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Vol. 47, No. 2, 2002
Issue release date: February 2002
Eur Neurol 2002;47:99–107

Efficacy, Tolerability and Safety of Oral Eletriptan and Ergotamine plus Caffeine (Cafergot®) in the Acute Treatment of Migraine: A Multicentre, Randomised, Double-Blind, Placebo-Controlled Comparison

Diener H.-C. · Jansen J.-P. · Reches A. · Pascual J. · Pitei D. · Steiner T.J.
aDepartment of Neurology, University of Essen, and bSchwerpunktpraxis Schmerztherapie, Berlin, Germany; cDepartment of Neurology, Hadassah University Hospital, Jerusalem, Israel; dService of Neurology, University Hospital Marqués de Valdecilla, Santander, Spain; ePfizer Central Research, Sandwich, and fDivision of Neuroscience, Imperial College School of Medicine, London, UK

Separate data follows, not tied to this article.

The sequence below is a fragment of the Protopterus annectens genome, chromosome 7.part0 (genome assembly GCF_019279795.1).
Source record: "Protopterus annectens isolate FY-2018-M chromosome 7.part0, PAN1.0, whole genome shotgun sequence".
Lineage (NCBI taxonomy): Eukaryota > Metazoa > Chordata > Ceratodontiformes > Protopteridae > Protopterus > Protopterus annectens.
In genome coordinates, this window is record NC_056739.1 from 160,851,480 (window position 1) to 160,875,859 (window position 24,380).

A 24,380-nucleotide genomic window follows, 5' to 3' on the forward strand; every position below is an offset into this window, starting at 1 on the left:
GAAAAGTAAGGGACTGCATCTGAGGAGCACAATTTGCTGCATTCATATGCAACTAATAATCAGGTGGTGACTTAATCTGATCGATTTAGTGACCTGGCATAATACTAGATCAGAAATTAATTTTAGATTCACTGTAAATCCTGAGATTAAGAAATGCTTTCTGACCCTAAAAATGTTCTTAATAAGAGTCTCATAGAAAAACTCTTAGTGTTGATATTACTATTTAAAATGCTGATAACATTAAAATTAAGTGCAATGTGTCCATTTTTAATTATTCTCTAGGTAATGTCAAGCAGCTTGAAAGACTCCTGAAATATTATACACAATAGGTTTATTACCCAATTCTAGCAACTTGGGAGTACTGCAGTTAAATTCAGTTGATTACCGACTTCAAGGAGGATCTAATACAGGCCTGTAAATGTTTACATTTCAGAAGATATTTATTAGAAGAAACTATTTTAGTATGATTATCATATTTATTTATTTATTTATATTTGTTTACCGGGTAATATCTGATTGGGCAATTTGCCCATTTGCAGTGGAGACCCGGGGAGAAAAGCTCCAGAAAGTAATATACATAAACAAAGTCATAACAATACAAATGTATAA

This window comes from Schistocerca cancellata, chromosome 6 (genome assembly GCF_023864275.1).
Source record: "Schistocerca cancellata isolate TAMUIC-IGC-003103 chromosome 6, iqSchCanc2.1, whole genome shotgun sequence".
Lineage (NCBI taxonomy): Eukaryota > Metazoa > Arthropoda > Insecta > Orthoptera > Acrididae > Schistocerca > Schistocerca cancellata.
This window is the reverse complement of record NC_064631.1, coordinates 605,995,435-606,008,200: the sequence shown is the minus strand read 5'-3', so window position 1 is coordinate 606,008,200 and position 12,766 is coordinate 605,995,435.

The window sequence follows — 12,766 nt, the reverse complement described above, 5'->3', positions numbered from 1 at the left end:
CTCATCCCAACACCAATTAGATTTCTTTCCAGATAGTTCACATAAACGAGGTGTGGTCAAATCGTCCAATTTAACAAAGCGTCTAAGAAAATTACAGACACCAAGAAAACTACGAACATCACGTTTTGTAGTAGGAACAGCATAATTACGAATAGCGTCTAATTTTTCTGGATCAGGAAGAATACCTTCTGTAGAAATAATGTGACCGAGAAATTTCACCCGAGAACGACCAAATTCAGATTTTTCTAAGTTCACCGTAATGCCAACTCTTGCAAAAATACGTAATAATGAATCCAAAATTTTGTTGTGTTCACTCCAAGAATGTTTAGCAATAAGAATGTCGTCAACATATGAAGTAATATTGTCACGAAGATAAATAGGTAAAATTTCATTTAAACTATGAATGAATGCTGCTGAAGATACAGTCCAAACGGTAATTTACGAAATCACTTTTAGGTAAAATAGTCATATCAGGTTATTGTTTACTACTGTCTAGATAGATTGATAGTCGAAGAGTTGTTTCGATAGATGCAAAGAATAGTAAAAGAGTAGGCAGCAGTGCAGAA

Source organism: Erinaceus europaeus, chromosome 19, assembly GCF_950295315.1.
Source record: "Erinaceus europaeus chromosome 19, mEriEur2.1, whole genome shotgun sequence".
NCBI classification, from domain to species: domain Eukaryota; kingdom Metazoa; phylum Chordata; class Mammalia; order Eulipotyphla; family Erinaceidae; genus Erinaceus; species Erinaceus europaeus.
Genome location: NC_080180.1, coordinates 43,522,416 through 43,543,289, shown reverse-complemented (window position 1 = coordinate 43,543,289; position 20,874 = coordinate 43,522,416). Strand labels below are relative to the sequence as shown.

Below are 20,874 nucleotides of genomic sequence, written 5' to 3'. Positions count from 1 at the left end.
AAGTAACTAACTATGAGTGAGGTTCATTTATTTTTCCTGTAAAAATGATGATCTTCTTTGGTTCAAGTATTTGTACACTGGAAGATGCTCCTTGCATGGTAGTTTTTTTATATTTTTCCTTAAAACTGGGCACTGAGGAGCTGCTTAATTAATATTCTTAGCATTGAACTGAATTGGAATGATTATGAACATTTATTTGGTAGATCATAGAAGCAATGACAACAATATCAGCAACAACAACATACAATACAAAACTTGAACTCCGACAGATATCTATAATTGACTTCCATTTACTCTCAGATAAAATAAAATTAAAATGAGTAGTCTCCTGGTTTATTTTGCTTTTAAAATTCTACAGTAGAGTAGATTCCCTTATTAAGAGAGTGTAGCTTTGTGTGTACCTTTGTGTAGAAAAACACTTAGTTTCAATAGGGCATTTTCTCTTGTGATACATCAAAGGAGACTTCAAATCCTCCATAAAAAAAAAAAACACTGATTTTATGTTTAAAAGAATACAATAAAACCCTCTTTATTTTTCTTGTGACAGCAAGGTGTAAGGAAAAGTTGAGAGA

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The 5-HT1B/1D/1F agonist eletriptan, at an oral dose of 80 mg, has been shown to be more efficacious than sumatriptan 100 mg and placebo in the treatment of migraine attacks with or without aura. Another commonly prescribed oral treatment for migraine attacks is Cafergot® (1 mg ergotamine tartrate with 100 mg caffeine per tablet). The efficacy, tolerability and safety of 40- and 80-mg doses of eletriptan and 2 tablets of Cafergot® were compared in a double-blind, randomised, placebo-controlled, parallel-group trial involving 733 migraine patients. Patients recorded symptoms at baseline (before treatment) and 1, 2, 4 and 24 h after dosing. Headache intensity was assessed on a 4-point scale (3 = severe pain, 2 = moderate pain, 1 = mild pain, 0 = no pain). Significantly more eletriptan-treated patients (80 mg, 68%; 40 mg, 54%) than Cafergot-treated patients (33%; p < 0.001) reported headache response (improvement from moderate-to-severe to mild or no pain) at 2 h. Substantially more eletriptan recipients reported no pain (80 mg, 38%; 40 mg, 28%; Cafergot, 10%; placebo, 5%; p < 0.001). Eletriptan headache response rates at 1 h were significantly higher (80 mg, 39%; 40 mg, 29%; Cafergot, 13%; placebo, 13%; p < 0.002 for each comparison). Both doses of eletriptan were significantly more effective than Cafergot in reducing nausea (p < 0.0001), photophobia (80 mg, p < 0.0001; 40 mg, p < 0.002), phonophobia (80 mg, p < 0.0001; 40 mg, p < 0.003) and functional impairment (p ≤ 0.001) at 2 h. Adverse events were generally mild or moderate and transient. This randomised trial shows that oral eletriptan is more efficacious in the acute treatment of migraine than oral Cafergot and is well tolerated.

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